a unique health fiber, plays an essential role in the battle against E.coli diarrhea
Weaning is a stressful event in the life of piglets and often coincides with impaired gut health. Enterotoxigenic E.coli F4 is associated with post-weaning diarrhea in piglets. The initial step of an E.coli infection is to attach to host-specific receptors present in the enterocytes. In doing so, the immune response is initiated. To prevent attachment of E.coli to the gut wall and inhibit overstimulation of the immune receptors, the R&D team of the Royal Agrifirm Group has developed a health fiber, called Vitafibra.
Vitafibra works via two different pathways. First, the attachment of E.coli to the gut wall is impeded through agglutination. This means Vitafibra will bind to the fimbriae of pathogenic bacteria, making them unable to attach to the intestinal wall. Second, the receptors on the gut wall are blocked so the immune receptors are not overstimulated.
The dual mode of action by Vitafibra is shown in two in vitro tests. The first test was performed to demonstrate the agglutination potential of Vitafibra on E.coli F4 utilizing a light microscope and image processing (Figure 1).
Second, an in vitro test was performed to study the effect of Vitafibra on the prevention of overstimulation of the immune receptors, by actively blocking these receptors. To study the blocking capacity of Vitafibra, the HEK-BlueTM TLR cell-based assays were used (Invivogen, Toulouse, France). These HEK-BlueTM cells are known to express Soluble Embryonic Alkaline Phosphatase (SEAP) in response to stimulation of the TLR-specific agonist and activation of the NF-ĸB pathway. The expression of SEAP can then be quantified by measuring colorimetric changes after the addition of Quanti-blue.
HEK-BlueTM cells were cultured in DMEM culture media (Lonza, Basel, Switzerland) and seeded at 500,000 cells/ml in 96-well plates at 100 μl/well. Cells were allowed to grow overnight. The following day, inhibition of TLR was studied by pretreating HEK-Blue™ cells with Vitafibra (1 mg/ml) for 1 h, followed by treatment with LPS being a TLR agonist. Culture medium was included as a negative control, whereas LPS was included as a positive control. When the cells were exposed to LPS, these cells secreted SEAP. The activity of SEAP converts the pink QUANTI-Blue substrate to blue which could be quantified using an ELISA plate reader. The addition of Vitafibra resulted in a 10-fold decrease in the secretion of SEAP, meaning that Vitafibra resulted in less activation of the NF-ĸB pathway as compared to the positive control group, thus an effective blocker of the immune receptor (Figure 2).
Additionally, the mode of action of Vitafibra was studied in an in vivo piglet trial. Weaned piglets (n=10 per treatment) were fed a weaner diet with or without 2 kg/ton Vitafibra. On day 14, after weaning, tissue was sampled from the small intestine to measure the attachment of E.coli to the intestinal wall. Also, to determine the amount of E.coli present, samples of the intestinal content were taken from the ileum, caecum, and colon. Finally, fecal samples were taken to measure myeloperoxidase (MPO), which is a specific marker of neutrophil activity, as an indicator of intestinal inflammation.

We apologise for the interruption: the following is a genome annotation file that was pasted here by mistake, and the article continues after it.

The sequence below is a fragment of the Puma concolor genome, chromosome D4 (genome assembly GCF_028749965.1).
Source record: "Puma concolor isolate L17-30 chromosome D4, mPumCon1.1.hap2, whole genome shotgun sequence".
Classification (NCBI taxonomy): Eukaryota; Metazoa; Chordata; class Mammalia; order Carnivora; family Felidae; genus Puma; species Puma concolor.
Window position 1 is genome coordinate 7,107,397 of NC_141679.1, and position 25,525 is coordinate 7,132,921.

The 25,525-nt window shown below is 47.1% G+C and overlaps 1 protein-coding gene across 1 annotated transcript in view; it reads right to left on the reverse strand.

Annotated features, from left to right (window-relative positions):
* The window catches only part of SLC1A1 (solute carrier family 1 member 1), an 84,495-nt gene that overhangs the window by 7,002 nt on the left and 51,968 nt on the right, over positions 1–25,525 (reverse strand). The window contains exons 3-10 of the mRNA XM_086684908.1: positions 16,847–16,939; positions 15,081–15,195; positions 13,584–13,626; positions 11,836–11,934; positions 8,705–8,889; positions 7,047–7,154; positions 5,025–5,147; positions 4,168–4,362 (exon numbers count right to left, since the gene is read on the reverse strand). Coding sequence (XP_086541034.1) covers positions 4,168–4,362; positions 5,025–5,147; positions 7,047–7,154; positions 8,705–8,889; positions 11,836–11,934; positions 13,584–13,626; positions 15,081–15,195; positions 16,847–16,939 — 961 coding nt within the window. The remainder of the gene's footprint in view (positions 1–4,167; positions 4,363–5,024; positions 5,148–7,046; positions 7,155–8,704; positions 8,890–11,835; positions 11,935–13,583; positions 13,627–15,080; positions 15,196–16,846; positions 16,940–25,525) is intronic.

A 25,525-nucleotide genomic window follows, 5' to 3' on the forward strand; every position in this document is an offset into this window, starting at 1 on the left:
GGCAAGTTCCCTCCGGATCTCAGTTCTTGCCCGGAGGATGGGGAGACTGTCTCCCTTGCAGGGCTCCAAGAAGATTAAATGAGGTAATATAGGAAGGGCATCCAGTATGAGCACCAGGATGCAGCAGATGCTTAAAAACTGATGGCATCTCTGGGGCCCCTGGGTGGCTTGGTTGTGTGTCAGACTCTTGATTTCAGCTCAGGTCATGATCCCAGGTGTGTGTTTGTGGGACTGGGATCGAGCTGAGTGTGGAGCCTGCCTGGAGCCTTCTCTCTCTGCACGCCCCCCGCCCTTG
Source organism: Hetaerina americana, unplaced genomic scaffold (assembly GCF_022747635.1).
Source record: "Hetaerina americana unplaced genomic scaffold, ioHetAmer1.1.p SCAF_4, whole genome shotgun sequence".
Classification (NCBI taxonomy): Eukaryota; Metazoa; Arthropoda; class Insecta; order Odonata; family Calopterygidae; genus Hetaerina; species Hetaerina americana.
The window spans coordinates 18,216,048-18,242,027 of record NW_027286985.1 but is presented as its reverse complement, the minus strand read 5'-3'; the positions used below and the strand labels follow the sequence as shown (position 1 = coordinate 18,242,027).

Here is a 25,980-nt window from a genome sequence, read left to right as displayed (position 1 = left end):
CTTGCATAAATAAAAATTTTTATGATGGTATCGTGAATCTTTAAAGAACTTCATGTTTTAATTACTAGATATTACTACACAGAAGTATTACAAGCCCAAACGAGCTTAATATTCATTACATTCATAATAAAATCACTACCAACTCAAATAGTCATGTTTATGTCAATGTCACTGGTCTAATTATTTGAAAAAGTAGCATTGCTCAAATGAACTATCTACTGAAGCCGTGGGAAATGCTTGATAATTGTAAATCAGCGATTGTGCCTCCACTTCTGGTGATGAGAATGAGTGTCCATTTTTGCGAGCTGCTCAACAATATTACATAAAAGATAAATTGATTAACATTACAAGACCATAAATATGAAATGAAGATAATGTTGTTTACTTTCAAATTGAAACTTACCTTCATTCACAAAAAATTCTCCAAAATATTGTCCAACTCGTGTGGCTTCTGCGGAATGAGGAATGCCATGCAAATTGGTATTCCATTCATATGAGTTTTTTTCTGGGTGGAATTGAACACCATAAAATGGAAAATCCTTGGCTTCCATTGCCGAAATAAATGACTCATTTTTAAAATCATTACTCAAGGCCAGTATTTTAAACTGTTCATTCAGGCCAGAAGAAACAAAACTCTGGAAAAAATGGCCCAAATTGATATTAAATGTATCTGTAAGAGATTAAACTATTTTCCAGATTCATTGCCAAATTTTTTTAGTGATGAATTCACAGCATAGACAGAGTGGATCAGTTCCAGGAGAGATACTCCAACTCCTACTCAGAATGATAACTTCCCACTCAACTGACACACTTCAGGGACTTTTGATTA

Beneficial effects of Vitafibra on the prevention of E.coli attachment to the gut wall were observed. Adding 2 kg/ton Vitafibra to the piglet diet decreased the attachment of E.coli on the small intestinal wall by 85%. Also, the E.coli presence in the intestinal content was decreased by adding Vitafibra to the diet. In the content of the ileum, caecum, and colon, a reduction in E.coli was observed at 89%, 94%, and 86% respectively (Figure 3). These in vivo test results confirm Vitafibra does agglutinate with E.coli to prevent adhesion to the enterocytes, reduced adherence typically characterizes fewer replications of E.coli. Moreover, less presence of E.coli in the intestinal content will implicate less shedding by the piglets. Furthermore, the MPO concentration in the feces was decreased by 49%, indicating lower intestinal inflammation when Vitafibra was added to the piglet diet after weaning.
These beneficial effects on gut health were translated into better piglet performance and health. Adding Vitafibra to the weaner diet improved the feed conversion ratio by 17% and resulted in better fecal consistency. To conclude, Vitafibra reduces the risk of pathogen overgrowth by capturing E.coli bacteria and by blocking immune receptors, resulting in less inflammation and better piglet performance. This makes Vitafibra a successful part of the Aim for Zero 4 in 1 concept in the battle against E.coli diarrhea and supports the piglet in a smooth weaning transition.
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